I thought I would post a note here. I am beginning to deeply regret now sharing what I shared on this blog about what happened to my own family. Not because of non-Hawaiians but because of the responses from Hawaiians themselves. For example, on the Lawful Hawaiian Government Facebook group someone directly plagiarized an entire section of that post without citing me and taking credit for my own thoughts.
Some other comments from members of the same group included calling the post whinny or saying things like “what makes me cry is that Hawaiians like this keep voting for the wrong people [and] not for LHG”. Yet the same people who made comments like those on my post looked the other way when one member of their own group plagiarized from the same post. I guess if you’re not in their club, your mana’o is not your own.
For those who are unfamiliar with what plagiarism is, here is the definition from dictionary.com:
an act or instance of using or closely imitating thelanguage and thoughts of another author withoutauthorization and the representation of that author’s work asone’s own, as by not crediting the original author: It is saidthat he plagiarized Thoreau’s plagiarism of a line written byMontaigne. Synonyms: appropriation, infringement, piracy,counterfeiting; theft, borrowing, cribbing, passing off.
a piece of writing or other work reflecting such unauthorizeduse or imitation: “These two manuscripts are clearlyplagiarisms,” the editor said, tossing them angrily on the floor.
What happened did in 1893 was horrid. I do not even know the proper adjective in English to describe just how scaring that was. That pain will be in my genealogy forever. But what Hawaiians do and say to each other is as emotionally painful as what happened in 1893. Instead of supporting each other, many choose to steal other people’s mana’o (which is what plagiarism is) and to suppress unpleasant truths and no’ono’o kūpono (rational thinking).
I am no stranger to controversy and I have received death threats before because of the post I wrote about collaborators
. Other Hawaiians of course have accused my posts of being almost anti-ali’i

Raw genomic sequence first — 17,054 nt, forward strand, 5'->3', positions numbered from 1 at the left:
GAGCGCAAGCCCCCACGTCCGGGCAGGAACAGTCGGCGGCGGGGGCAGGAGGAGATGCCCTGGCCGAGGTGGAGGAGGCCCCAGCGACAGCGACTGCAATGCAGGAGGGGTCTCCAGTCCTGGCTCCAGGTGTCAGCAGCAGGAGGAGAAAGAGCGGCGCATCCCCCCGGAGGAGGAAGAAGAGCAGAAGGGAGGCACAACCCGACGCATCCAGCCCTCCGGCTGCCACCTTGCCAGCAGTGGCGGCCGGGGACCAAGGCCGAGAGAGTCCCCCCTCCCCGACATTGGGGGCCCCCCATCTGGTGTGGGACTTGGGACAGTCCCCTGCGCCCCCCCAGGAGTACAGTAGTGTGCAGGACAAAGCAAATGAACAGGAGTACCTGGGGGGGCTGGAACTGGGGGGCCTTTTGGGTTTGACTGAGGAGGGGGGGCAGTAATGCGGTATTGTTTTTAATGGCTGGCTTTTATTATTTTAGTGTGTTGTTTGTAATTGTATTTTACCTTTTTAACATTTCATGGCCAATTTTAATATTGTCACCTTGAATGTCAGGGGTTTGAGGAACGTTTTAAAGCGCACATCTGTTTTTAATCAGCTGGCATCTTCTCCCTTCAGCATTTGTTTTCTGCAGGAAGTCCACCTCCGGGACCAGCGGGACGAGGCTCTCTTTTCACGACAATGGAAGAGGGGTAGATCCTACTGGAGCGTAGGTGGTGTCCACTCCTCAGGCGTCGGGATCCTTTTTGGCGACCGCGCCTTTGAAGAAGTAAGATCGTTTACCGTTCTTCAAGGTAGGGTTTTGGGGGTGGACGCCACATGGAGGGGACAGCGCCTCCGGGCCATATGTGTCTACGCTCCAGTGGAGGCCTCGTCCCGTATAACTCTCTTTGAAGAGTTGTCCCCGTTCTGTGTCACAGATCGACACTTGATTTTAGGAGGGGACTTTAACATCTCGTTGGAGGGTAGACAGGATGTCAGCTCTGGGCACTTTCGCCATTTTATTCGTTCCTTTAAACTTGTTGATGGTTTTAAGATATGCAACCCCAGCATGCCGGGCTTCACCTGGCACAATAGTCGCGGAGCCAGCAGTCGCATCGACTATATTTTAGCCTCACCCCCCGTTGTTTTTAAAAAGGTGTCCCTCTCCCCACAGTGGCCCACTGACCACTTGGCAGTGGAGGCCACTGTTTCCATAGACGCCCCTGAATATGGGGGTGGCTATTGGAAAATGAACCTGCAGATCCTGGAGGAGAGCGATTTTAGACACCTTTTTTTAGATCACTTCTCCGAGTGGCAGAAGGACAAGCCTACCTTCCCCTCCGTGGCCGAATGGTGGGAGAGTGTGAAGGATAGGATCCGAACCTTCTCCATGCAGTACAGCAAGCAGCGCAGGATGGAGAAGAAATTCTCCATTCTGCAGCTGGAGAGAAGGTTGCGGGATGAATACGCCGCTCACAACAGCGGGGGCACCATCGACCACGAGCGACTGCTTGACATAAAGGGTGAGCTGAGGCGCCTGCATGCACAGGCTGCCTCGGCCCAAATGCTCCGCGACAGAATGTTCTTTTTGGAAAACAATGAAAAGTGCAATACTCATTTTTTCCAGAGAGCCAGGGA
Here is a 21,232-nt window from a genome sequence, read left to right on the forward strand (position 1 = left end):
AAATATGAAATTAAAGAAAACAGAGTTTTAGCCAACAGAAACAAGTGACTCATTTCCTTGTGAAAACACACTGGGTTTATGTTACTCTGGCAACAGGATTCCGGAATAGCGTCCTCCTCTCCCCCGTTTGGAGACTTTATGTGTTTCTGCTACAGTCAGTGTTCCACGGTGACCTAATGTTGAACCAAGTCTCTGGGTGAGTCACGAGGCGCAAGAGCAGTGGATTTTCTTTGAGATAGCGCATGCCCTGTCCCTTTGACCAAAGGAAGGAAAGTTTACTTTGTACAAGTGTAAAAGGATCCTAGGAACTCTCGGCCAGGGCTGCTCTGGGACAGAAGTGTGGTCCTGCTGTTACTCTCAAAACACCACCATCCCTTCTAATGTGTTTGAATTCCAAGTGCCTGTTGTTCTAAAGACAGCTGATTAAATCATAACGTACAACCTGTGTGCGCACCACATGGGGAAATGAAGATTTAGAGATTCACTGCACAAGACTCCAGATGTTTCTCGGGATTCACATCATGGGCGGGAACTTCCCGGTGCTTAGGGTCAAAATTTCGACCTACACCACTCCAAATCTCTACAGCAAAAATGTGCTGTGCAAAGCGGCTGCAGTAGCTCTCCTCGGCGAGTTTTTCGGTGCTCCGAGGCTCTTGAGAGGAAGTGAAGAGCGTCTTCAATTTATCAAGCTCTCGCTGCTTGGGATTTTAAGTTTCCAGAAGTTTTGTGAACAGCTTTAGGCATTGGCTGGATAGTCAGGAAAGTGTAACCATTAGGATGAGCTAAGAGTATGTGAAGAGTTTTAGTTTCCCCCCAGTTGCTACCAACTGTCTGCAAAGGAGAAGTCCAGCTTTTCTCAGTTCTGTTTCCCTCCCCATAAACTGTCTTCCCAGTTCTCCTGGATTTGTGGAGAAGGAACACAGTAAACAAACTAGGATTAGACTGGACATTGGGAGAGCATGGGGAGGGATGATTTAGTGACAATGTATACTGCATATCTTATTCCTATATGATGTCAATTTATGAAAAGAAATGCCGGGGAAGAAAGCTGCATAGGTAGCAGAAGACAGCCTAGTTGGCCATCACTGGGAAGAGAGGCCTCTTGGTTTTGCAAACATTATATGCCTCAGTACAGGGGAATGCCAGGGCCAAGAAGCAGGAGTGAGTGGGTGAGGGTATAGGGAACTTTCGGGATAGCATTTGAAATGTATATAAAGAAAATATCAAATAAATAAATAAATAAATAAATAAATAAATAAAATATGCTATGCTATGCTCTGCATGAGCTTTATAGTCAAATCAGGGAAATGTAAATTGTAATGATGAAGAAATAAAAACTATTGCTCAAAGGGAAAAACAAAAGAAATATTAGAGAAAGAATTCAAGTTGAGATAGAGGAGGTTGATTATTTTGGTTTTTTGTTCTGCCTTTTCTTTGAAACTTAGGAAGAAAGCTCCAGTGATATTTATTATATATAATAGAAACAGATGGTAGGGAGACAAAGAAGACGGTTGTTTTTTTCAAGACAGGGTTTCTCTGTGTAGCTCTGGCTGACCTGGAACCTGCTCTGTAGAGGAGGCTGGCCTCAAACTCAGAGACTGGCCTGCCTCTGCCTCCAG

. That of course I find amusing because my great great great grandmother was the daughter of Premier and Princess Elizabeth Kina’u and her first husband, Governor (Moses Kalahai’a) Luanu’u II. I mentioned this only because I want to demonstrate how far back my family’s roots are with the last legitimate government of the Hawaiian Islands and that I do know about the ali’i
, perhaps a bit too well. Furthermore, I believe that it is the traditional
right of every Hawaiian to hold their own leaders accountable. I use the term traditional because we have chants and songs dedicated to figures in our history like Kawelo, ‘Umi-a-Liloa, and Kuali’i who became kings not simply because they inherited the position but because the common Hawaiian people on those islands put those people on the throne after overthrowing their incumbent predecessors. It is my right as subject–I will not use national because that’s not what my own ancestors would have called themselves–of the Hawaiian nation and as an indigenous Hawaiian to look and question my own history, my own culture, and to speak without being suppressed. It is also my right that my mana’o
, my mo’olelo
, be given the proper respect and credited. Simply because I’m not a member of a faction of a sovereignty group does not mean I do not have rights. Ua mau ke ‘ea o ka ‘ āina i ka pono can also be translated as “The life/breath/sovereignty of the land has been and will be preserved in its rights.” Yes, pono also means rights as in the song Kaulana Nā
Pua which talks about pono sivila
(civil rights) or as in “‘Aha ‘Ōlelo o Nā Aupuni Hui Pū ‘Ia i Ka Hō’ike No Nā
Pono Kanaka O Ke Ao Nei” (Universal Declaration of Human Rights). Pono does not begin nor end simply because you’re a member of a sovereignty group or because you have a sharp difference of opinion.
It is clear to me now that the principles that were long cherished by Queen Lili’uokalani that Hawaiians must mature into a self-governing mass–a mass that respected democracy and individual rights while being guided by our indigenous culture–is not being practiced by some Hawaiians of this day including being able to acknowledge someone else’s mana’o or how for the sake of “unity” Hawaiians censor other Hawaiians. This is not pono. This is not the pono that our ancestors who lived during the tumultuous times in the 19th century would have wanted us, their mo’opuna, to act. They would have wanted us to behave with pono and recognizing each other’s mana’o and pono sivila (civil rights). We need to return to being pono with each other instead of smashing each other in the name of unity or to act hiehie launa ʻole (to be showy, to brag or to be emotionally shallow) towards one another.
Its time for us to be warriors instead of being armed with the pololū, we shall be armed with our intellect, our ‘imi na’auao (thirst for knowledge), and our desire to always be pono–culturally and politically.
One thought on “Pono”
I'm sorry there is divide amongst people which never feels good. Living in harmony is a very delicate balancing act. Perhaps one of the biggest lessons in life. We will meet differences & disharmony along the path. I agree with you we will need to remember our traditional ways of healing all things with the Hawaiian heart of aloha.You have a brilliant mind and write so beautifully with much knowledge, warmth & wisdom. I look forward in anticipation to what you are to post next. I appreciate you.Thank you for sharing your views, experiences & perspectives on Hawaiian issues past, present & future. I appreciate you.